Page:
No.7 and No.8 were built together by the Great Western Railway’s Swindon Works in 1923 to replace the aging No.1 “Edward VII” and No.2 “Prince of Wales”. Upon delivery Nos.1 & 2, by now renumbered No.1212 and No.1213 respectively were withdrawn, ostensibly for heavy overhauls. No.1212 was overhauled and returned to Aberystwyth, where it was used as a spare engine until being withdrawn for scrap in 1932. Meanwhile, No.1213 was quietly scrapped and an all new engine, almost identical to Nos.7 & 8 returned to Aberystwyth, masquerading as a heavily overhauled No.1213 to fool the GWR Board and accountants. Upon nationalisation in 1948, British Railways renumbered No.1213 as No.9, bringing her into the same numbering sequence as her sisters, Nos.7 & 8.
Initially built with steam heating, the locomotives were designed with standardised Swindon fittings where possible, including the iconic brass safety valve bonnets. Despite being built for a 1’11 ¾” gauge railway, they weigh over 25 tons each and are more than eight feet wide. With 10,510lbs tractive effort, they are the most powerful locomotives of their gauge built for a British railway. Having carried unlined BR Black from the late 1940s, all three were both repainted in unlined green in 1955/6 and named “Owain Glyndwr”, “Llywelyn” and “Prince of Wales” respectively. The names were aptly chosen. Owain Glyndwr took Edward I’s new castle in Aberystwyth in 1404 and appeared in Shakespeare’s “King Henry IV Part I” whilst Llywelyn the Great would have stayed at the old castle of Llanbadarn, near Aberystwyth and featured in Shakespeare’s “King Henry V”. Many Princes of Wales have visited Aberystwyth, including Prince Charles who studied at Aberystwyth University. The Shakespearian theme continues, a youthful playboy Prince of Wales featuring in “King Henry IV”. In 1957 they were again repainted in British Railway’s “Passenger Express Green” with orange and black lining and the new “Roaring Lion” crest. After steam traction had been retired across the rest of British Rail, all three were repainted in BR’s corporate “Rail Blue” with double arrow insignia. The livery, fondly remembered by some from the 1970s and 80s has remained controversial with rail enthusiasts ever since. No.7 became the test bed for a successful oil firing system in 1978, which was subsequently rolled out across the rest of the steam fleet. Meanwhile, No.8 was the first to be repainted by BR in a historic livery, Great Western green with the iconic shirt-button logo in 1981. This was followed by an eclectic mix of heritage liveries, including BR “Passenger Express Green” on No.7, Cambrian “Invisible Green” on No.8 and the Vale of Rheidol’s original livery, similar to the LBSCR’s “Stroudley’s Improved Engine Green” on No.9.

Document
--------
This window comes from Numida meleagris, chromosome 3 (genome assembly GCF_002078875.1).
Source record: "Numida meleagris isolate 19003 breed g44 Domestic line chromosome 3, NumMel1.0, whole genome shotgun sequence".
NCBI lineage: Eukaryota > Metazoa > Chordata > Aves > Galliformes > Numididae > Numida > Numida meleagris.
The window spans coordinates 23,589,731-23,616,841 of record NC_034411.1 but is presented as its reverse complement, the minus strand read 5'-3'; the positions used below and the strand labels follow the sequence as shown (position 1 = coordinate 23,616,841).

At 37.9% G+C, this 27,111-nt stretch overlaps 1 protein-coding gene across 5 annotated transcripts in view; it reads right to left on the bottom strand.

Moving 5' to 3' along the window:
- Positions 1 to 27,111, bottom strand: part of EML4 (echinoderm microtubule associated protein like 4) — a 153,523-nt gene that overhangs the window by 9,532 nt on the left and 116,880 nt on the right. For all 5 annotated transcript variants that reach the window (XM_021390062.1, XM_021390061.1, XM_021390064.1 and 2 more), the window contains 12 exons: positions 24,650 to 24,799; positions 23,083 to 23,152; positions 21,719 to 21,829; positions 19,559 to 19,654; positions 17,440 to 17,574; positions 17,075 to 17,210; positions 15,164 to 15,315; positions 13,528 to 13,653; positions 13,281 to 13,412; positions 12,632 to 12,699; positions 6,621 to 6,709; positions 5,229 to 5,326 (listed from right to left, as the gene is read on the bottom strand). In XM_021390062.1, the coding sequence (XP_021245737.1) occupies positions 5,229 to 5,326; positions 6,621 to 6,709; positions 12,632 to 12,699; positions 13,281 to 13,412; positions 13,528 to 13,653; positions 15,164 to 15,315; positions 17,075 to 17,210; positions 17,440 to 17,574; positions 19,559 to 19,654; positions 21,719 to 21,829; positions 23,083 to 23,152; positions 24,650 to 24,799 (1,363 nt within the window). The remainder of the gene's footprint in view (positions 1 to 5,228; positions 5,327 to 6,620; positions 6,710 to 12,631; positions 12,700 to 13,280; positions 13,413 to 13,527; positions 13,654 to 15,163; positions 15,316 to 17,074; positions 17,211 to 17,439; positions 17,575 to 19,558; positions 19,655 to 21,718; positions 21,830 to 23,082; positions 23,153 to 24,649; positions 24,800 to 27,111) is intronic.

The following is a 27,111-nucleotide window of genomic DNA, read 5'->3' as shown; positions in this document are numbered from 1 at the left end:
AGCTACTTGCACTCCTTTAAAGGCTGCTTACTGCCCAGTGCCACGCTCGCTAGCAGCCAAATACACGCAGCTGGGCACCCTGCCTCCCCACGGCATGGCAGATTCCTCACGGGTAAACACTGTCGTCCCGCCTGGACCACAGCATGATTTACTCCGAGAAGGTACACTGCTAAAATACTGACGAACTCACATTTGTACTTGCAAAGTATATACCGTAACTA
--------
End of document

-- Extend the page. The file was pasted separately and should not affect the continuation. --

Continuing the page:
Since privatisation, the railway’s rolling stock has been converted from vacuum to air braking. The air pumps have been a prominent feature on the front of the locomotives’ tanks. However, No.8 has had its pump placed in a hidden compartment in the front of one of the tanks. The other two engines will follow suit in due course.
In 1998 No.7 was withdrawn from service pending a heavy overhaul which will be completed in November 2018, No.8 was returned to coal firing in 2012, a response to increasing oil prices, followed by the other two engines.
All the engines currently carry the historic Great Western livery they were delivered in, making a fine sight with the restored heritage rake of GWR carriages. No.9 has been restored to its GWR number of 1213. In keeping with the GWR appearance, none of the engines carry their names at present.
No.10, a diesel locomotive was bought for the Vale of Rheidol by British Rail shortly before privatisation. It has an 0-6-0 wheel arrangement, with a Caterpillar 165hp engine and hydraulic transmission. It was assembled in the Brecon Mountain Railway’s workshop at Pant in 1987 from parts obtained from Baguley-Drewry Ltd. when that company went out of business. No.10 can often be seen around the line, if not at Aberystwyth Depot then out hauling maintenance trains. Occasionally No.10 is called upon to haul passenger services,
although steam locomotives are almost exclusively rostered for these. No.10 is painted in Great Western Railway Brunswick Green to complement No.8 and the coaching stock, and is adorned with GWR style number plates.